In this post I will be reviewing and running through examples of using the brilliant python module, “ffn – Financial Functions for **Python**“, which has been created by Philippe Morissette and released on the MIT license. The github page can be found here (http://pmorissette.github.io/ffn/index.html)

The module helps quickly carry out analysis of trading strategies and financial asset price series/history. It can deal with single series using the “PerformanceStats” class, or multiple combined assets simultaneously using the “GroupStats” class.

Let’s begin with the simple, one asset/strategy case and run through some examples.

We begin by importing the relevant modules (and if working in a Jupyter notebook, the call to allow matplotlib objects to be rendered in the browser).

import pandas as pd import numpy as np import ffn %matplotlib inline

Now lets generate a set of random performance data, spanning a 1000 day period. We start by setting the number of days we want (i.e. 1000), then we use the numpy “randn” call to generate an array of 1000 numbers drawn from the normal distribution. To give our data a slight upward bias, I have then added to these figures a random value chosen from the uniform distribution with a maximum value of 0.2 and a minimum value of 0.0. These random figures represent the daily returns of our trading strategy, or stock price.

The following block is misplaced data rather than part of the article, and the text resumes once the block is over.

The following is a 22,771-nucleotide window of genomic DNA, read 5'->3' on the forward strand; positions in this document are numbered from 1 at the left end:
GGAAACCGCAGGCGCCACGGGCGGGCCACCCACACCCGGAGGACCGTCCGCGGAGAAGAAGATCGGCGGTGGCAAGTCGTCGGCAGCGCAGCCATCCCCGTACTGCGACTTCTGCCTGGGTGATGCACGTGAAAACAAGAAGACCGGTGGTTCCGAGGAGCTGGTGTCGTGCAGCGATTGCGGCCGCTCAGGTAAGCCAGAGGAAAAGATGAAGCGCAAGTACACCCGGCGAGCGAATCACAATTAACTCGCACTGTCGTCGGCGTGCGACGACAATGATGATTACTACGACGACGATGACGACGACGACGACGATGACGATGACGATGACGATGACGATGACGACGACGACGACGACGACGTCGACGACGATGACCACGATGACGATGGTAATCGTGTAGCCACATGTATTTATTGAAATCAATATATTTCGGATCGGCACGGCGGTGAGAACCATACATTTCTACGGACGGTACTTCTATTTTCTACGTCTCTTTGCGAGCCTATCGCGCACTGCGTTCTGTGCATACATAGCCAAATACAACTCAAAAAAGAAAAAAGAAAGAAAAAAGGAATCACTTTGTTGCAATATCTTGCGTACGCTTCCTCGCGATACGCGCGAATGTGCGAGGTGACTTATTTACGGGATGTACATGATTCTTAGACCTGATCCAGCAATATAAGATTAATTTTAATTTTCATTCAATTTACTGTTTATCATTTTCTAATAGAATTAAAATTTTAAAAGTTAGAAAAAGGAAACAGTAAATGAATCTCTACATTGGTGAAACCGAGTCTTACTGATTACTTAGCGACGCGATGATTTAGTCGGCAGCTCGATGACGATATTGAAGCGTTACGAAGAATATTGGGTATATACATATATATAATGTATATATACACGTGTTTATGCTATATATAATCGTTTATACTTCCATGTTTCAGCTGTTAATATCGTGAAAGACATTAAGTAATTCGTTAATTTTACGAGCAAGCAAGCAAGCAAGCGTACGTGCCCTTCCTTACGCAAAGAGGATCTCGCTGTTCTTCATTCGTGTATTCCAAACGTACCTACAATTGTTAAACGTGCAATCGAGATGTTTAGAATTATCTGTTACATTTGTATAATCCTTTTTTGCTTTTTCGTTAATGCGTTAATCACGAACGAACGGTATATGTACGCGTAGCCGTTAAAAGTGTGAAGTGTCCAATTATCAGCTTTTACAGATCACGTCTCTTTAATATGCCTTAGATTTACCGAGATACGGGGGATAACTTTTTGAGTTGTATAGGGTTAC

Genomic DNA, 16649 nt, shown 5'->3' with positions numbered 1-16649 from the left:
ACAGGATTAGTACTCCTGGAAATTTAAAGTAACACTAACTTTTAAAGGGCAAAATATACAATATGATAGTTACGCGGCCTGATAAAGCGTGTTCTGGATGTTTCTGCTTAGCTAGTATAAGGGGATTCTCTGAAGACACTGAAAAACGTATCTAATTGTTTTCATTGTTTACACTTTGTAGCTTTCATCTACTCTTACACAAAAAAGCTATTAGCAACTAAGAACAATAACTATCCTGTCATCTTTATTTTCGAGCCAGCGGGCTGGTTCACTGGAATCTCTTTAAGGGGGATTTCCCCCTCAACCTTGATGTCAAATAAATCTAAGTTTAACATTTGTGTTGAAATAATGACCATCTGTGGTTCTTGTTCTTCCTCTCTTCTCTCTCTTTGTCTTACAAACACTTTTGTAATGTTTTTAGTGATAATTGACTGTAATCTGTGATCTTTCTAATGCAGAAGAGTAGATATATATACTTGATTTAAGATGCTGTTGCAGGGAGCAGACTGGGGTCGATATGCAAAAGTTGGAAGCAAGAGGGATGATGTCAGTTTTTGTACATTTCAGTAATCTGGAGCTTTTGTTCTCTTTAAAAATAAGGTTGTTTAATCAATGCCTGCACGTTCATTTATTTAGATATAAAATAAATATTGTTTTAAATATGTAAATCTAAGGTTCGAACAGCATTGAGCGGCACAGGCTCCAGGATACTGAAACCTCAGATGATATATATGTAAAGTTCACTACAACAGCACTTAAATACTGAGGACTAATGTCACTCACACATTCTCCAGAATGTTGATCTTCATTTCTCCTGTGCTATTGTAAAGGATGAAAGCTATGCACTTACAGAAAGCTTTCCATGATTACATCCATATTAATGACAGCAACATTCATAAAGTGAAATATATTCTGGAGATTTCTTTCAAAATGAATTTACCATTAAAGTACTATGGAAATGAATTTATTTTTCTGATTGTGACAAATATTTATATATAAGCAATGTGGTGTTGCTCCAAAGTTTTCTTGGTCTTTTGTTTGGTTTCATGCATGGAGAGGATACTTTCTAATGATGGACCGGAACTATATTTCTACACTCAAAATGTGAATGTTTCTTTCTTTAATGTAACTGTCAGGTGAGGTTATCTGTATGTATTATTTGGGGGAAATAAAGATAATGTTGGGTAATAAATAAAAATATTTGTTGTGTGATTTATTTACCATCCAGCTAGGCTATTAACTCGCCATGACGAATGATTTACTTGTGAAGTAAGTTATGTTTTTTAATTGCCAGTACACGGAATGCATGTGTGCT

I have then created a Pandas DataFrame from this “returns” data and added a column of the cumulative sum of those returns, adding 100 to represent starting capital – these represent the strategy “equity” or the amount of cash we have in our trading account.

The ffn package does allow the direct download of historic stock price data from Yahoo Finance but thought i would use random data in the first instance. I will go over the download of data later in the post.

num_days = 1000 data = (np.random.randn(num_days) + np.random.uniform(low=0.0, high=0.2, size=num_days)) index = pd.date_range('01/01/2010',periods=num_days, freq='D') data = pd.DataFrame(data,index=index,columns=['Returns']) data['Equity'] = data.cumsum() + 100 data.iloc[0] = 100

So the “Equity” column of our DataFrame is the one we are most interested in as this is our theoretical trading account equity. We start by using the “calc_stats” method on this data and assigning that to a variable called “perf”

perf = data['Equity'].calc_stats()

If we lok at what “perf” actually is by looking at its “type”, we can see it is a ffn.core.PerformanceStats object. This means we can use any of the PerformanceStats object methods on it.

type(perf)

“ffn.core.PerformanceStats”